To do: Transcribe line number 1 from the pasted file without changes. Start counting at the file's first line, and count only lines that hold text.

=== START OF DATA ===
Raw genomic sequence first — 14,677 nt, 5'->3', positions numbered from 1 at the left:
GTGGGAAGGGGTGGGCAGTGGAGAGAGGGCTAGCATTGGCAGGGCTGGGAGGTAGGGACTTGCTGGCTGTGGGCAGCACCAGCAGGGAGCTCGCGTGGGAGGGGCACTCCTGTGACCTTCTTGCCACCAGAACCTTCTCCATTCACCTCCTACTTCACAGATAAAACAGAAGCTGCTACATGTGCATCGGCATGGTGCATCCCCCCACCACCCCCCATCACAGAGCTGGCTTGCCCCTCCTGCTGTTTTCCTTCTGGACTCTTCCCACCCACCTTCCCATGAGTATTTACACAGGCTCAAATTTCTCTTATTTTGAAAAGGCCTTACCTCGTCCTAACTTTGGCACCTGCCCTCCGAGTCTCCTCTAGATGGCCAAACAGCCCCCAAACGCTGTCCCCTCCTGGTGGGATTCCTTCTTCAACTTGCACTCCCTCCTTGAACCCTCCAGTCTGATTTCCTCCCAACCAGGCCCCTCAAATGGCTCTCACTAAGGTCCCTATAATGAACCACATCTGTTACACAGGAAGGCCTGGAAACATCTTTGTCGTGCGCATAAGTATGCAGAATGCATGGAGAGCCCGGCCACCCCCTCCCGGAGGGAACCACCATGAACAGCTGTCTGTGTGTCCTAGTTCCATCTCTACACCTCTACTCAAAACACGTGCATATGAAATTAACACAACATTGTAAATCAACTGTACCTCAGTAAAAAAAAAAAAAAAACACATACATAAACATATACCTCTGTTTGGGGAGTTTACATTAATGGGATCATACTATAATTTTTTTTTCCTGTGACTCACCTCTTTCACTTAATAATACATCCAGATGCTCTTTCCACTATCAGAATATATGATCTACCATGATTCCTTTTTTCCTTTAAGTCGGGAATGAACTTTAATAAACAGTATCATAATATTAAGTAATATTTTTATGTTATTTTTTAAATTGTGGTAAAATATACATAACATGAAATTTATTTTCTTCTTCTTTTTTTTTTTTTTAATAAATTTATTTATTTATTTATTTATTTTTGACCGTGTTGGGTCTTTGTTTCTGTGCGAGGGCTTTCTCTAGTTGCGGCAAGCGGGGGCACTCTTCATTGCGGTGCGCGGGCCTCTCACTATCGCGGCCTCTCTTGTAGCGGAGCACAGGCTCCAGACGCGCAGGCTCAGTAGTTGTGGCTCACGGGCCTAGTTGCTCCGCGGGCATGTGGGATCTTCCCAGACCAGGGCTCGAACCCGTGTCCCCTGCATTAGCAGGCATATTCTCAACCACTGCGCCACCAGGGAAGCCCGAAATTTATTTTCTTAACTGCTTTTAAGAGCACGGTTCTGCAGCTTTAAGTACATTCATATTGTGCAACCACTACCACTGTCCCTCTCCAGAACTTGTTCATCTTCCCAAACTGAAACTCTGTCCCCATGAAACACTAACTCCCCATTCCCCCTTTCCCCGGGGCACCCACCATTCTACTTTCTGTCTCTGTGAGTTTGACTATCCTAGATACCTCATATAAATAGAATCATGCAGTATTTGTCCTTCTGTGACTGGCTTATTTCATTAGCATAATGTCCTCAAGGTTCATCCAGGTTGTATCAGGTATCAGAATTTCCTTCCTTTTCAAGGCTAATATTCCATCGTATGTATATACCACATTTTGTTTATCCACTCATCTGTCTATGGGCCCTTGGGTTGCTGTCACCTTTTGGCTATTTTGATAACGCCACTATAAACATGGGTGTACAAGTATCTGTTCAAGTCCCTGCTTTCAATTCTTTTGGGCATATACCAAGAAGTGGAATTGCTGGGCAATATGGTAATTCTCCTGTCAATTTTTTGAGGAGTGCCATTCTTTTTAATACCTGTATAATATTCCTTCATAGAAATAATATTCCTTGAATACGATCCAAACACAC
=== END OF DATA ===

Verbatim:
Raw genomic sequence first — 14,677 nt, 5'->3', positions numbered from 1 at the left: